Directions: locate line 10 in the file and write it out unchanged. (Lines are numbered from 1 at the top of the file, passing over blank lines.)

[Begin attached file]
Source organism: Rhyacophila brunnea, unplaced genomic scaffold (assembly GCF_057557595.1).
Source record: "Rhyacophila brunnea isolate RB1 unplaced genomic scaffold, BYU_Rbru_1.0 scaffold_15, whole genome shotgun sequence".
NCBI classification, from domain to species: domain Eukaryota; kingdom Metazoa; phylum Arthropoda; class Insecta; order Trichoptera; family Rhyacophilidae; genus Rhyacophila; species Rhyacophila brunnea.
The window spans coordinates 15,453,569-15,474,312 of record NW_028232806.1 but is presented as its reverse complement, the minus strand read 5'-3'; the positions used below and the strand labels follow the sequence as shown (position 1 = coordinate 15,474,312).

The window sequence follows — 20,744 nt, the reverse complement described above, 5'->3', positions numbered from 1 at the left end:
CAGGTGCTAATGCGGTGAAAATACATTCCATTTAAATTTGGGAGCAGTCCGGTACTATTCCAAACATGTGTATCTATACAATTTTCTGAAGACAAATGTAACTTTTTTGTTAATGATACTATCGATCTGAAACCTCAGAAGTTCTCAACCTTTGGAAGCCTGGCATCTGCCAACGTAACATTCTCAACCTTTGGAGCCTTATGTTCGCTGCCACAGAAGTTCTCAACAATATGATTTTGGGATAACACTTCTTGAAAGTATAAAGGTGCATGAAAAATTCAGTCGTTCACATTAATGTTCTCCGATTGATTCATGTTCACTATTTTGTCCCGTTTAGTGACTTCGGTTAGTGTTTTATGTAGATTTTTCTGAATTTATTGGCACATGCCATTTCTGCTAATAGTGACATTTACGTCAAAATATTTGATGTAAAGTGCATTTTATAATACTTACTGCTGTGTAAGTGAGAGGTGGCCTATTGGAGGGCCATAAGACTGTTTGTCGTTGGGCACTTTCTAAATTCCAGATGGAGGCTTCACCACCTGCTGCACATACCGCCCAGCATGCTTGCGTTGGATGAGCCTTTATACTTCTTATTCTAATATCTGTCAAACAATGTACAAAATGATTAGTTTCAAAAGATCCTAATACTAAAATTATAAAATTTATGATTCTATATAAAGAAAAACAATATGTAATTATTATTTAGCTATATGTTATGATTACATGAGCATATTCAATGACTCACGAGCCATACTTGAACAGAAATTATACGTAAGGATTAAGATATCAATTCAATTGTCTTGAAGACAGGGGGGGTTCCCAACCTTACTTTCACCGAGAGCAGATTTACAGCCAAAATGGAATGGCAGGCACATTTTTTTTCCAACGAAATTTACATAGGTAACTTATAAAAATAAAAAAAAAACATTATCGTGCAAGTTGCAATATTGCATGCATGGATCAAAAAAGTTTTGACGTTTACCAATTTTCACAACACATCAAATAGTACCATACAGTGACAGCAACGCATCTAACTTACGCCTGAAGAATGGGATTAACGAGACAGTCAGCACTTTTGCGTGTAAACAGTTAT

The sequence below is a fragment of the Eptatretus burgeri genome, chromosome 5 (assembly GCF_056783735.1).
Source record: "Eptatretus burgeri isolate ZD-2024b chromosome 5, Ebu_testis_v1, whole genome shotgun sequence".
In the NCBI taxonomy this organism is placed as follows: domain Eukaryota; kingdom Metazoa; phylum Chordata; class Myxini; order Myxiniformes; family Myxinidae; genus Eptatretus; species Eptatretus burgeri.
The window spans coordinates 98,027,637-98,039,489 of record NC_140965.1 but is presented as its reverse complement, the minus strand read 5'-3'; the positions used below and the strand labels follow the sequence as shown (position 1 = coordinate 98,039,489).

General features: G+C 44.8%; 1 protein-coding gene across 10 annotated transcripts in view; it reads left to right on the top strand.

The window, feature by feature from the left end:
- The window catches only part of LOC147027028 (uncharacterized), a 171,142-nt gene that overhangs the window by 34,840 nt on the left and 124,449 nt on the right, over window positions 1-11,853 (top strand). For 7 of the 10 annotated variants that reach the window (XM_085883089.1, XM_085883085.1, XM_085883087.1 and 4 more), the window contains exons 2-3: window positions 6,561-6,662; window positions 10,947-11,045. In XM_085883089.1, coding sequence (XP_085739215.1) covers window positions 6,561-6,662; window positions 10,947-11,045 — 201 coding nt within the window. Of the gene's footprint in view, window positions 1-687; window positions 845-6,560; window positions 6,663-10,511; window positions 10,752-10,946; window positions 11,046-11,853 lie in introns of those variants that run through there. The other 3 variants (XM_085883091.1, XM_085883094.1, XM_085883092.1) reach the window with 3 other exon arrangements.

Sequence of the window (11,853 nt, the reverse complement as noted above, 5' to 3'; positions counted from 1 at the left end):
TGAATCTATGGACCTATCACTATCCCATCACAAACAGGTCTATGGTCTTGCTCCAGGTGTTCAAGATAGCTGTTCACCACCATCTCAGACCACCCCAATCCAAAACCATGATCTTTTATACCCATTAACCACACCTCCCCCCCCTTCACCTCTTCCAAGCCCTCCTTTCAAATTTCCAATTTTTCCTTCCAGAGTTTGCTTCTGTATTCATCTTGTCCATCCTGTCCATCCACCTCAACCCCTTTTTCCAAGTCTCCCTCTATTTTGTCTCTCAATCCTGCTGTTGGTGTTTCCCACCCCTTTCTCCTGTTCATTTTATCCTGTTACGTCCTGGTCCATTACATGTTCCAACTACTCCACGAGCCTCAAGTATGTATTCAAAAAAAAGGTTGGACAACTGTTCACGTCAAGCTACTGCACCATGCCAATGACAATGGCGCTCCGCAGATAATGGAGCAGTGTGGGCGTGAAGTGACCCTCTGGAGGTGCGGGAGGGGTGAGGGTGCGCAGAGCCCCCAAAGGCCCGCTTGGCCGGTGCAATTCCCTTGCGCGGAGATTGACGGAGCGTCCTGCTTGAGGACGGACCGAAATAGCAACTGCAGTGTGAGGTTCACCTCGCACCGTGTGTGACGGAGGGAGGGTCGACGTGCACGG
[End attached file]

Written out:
The window spans coordinates 98,027,637-98,039,489 of record NC_140965.1 but is presented as its reverse complement, the minus strand read 5'-3'; the positions used below and the strand labels follow the sequence as shown (position 1 = coordinate 98,039,489).